MANCHESTER — The city spent nearly $2.4 million less on health care for city workers and their families during the last fiscal year but had budgeted another $1 million in savings it didn’t realize, a city official said Friday.
“The one way to look at it is we assumed we’d end up saving more than we did,” city Finance Director Bill Sanders said.
City leaders took $1 million from the city’s health insurance reserve account “to balance,” Sanders said.
He said some budget numbers were developed before city unions finalized contract negotiations that included changes in health care coverage.
Claims totaled nearly $17.47 million between July 2012 and June 2013 compared to $19.85 million for the same period a year earlier, according to a report this week from the city’s insurance provider, Anthem Blue Cross and Blue Shield of New Hampshire.
“It showed our employees were responsible for making good health care decisions,” Mayor Ted Gatsas said.
City workers paid a higher percentage of the costs for their health insurance premiums, 12.5 percent versus 5 percent the previous year, and saw their office visit co-pays go to $20 from $5, Gile said. Currently, workers pay 15 percent of their premiums.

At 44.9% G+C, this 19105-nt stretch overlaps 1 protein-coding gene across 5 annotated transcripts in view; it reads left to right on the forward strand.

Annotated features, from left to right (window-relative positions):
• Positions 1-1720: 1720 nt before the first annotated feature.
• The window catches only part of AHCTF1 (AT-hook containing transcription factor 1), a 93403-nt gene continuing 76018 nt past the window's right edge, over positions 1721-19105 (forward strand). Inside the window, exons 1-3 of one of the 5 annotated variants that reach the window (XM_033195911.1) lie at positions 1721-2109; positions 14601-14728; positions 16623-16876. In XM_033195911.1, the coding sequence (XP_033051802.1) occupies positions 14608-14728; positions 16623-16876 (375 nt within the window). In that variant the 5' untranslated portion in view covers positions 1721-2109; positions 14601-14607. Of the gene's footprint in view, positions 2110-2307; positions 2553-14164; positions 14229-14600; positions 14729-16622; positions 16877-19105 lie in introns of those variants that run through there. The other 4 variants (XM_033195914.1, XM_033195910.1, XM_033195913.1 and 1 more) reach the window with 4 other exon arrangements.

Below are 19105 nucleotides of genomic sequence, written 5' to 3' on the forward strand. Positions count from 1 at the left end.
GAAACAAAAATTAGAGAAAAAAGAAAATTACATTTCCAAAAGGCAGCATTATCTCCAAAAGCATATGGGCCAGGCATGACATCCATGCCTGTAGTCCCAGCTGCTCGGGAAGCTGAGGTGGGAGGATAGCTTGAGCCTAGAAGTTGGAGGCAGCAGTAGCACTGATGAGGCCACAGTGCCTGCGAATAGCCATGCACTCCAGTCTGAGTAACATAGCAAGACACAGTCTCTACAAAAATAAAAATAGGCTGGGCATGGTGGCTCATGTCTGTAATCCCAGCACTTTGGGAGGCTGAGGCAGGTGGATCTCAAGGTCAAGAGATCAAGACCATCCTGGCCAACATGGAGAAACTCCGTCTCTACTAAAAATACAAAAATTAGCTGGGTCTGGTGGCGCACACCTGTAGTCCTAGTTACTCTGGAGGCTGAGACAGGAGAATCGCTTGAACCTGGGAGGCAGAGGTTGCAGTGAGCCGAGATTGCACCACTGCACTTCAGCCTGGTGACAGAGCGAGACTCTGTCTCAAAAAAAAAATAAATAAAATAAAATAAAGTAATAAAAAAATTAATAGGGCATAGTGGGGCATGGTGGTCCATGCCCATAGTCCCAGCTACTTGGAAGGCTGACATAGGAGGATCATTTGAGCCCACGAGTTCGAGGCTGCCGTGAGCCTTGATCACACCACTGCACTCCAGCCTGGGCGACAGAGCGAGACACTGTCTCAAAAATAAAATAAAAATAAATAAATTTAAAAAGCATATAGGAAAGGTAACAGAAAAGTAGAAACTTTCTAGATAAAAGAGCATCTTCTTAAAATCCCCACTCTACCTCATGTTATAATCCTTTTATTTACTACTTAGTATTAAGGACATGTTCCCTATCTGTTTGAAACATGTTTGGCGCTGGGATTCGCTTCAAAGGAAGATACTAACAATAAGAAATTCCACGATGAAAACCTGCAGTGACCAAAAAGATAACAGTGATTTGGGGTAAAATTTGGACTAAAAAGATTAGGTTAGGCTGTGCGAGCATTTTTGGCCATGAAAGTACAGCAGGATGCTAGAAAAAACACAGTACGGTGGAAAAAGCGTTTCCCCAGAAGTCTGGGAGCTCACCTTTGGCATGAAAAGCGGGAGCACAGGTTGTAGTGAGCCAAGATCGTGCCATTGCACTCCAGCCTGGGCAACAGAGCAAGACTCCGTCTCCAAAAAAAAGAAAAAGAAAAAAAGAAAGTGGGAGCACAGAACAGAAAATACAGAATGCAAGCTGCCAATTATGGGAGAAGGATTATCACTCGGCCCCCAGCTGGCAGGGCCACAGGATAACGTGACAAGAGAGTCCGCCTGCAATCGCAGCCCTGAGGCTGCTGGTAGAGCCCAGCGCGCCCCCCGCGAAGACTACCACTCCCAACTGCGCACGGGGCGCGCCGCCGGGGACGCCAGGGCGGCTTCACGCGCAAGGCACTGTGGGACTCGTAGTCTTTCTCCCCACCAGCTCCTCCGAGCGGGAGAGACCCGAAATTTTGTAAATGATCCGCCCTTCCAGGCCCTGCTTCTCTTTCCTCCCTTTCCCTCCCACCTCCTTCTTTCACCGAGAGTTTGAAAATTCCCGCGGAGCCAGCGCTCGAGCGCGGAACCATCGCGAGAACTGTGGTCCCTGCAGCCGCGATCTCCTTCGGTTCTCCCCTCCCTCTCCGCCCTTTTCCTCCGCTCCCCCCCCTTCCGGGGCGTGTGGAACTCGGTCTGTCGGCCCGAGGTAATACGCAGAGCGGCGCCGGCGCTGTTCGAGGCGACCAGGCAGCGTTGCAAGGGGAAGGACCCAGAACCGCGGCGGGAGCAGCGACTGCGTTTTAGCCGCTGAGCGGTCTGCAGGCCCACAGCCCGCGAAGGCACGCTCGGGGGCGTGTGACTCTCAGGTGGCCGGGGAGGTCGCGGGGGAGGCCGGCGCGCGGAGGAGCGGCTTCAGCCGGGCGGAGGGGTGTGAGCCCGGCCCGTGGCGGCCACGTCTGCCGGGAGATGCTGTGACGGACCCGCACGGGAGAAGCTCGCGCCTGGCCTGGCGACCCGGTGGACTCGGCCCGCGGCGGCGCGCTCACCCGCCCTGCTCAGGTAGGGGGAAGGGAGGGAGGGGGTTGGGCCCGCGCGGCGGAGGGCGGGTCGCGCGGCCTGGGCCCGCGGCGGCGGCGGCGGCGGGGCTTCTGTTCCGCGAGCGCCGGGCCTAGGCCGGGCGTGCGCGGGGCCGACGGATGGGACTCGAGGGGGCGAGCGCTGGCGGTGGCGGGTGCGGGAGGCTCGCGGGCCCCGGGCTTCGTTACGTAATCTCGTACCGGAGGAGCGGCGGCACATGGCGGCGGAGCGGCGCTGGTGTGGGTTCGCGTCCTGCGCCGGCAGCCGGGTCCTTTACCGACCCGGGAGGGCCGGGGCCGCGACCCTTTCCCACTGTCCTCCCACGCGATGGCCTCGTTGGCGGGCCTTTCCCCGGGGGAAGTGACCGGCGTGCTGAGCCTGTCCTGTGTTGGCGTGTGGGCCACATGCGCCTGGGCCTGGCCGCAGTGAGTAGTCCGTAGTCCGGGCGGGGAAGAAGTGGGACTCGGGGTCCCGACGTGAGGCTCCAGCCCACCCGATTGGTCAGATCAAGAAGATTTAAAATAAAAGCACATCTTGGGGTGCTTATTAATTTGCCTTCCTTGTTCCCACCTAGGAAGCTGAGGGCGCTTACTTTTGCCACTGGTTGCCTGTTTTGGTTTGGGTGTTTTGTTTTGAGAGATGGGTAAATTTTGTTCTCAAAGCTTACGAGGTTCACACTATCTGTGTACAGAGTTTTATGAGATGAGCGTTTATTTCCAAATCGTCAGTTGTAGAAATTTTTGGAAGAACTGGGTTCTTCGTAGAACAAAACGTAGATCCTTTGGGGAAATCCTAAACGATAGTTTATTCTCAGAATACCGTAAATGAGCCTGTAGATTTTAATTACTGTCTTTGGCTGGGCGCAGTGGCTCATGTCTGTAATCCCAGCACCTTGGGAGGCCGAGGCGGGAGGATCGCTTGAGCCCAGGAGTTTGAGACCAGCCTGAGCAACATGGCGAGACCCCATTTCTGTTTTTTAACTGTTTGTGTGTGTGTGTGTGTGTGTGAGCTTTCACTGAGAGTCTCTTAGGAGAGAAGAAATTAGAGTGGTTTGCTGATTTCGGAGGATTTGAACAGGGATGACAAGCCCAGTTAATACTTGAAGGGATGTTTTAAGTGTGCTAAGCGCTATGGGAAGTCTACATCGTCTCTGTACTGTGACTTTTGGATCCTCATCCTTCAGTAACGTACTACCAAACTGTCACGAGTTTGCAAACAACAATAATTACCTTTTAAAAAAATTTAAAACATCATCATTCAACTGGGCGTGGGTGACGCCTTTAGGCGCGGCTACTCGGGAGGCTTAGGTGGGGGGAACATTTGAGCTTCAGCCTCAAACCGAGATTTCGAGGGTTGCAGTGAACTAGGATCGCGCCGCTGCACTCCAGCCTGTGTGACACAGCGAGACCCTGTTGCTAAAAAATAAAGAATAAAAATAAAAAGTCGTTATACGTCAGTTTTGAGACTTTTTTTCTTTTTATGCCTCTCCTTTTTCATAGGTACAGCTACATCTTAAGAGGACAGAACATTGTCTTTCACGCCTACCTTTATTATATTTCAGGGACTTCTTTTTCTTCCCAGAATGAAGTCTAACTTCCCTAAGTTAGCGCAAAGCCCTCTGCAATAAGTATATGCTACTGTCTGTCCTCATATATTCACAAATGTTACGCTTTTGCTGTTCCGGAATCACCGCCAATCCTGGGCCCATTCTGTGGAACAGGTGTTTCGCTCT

“I think the good news is health care costs decreased by 12 percent,” city Human Resources Director Jane Gile said Friday.
The report said 3,149 people in an average month were covered under the plan, nearly 4 percent fewer than a year earlier. Gile said that included about 180 retirees under age 65 who paid 100 percent of their premium costs. The school district has its own Anthem plan, she said.
There were 17 people, called “high cost claimants,” each costing the city more than $75,000 each. Their collective costs totaled more than $3 million, or 17.6 percent of the total plan expenditures. Those 17 people consisted of nine employees, five spouses and three children.
Five high cost claimants with cancer collectively cost more than $1 million. Two people with hematology-related illnesses cost a total of $572,719.
Pharmacy plan costs decreased 14.1 percent, to $3.1 million.
The city’s two acute-care hospitals were the two top health care providers for city workers. Elliot received almost $2.39 million while Catholic Medical Center collected a little over $2 million.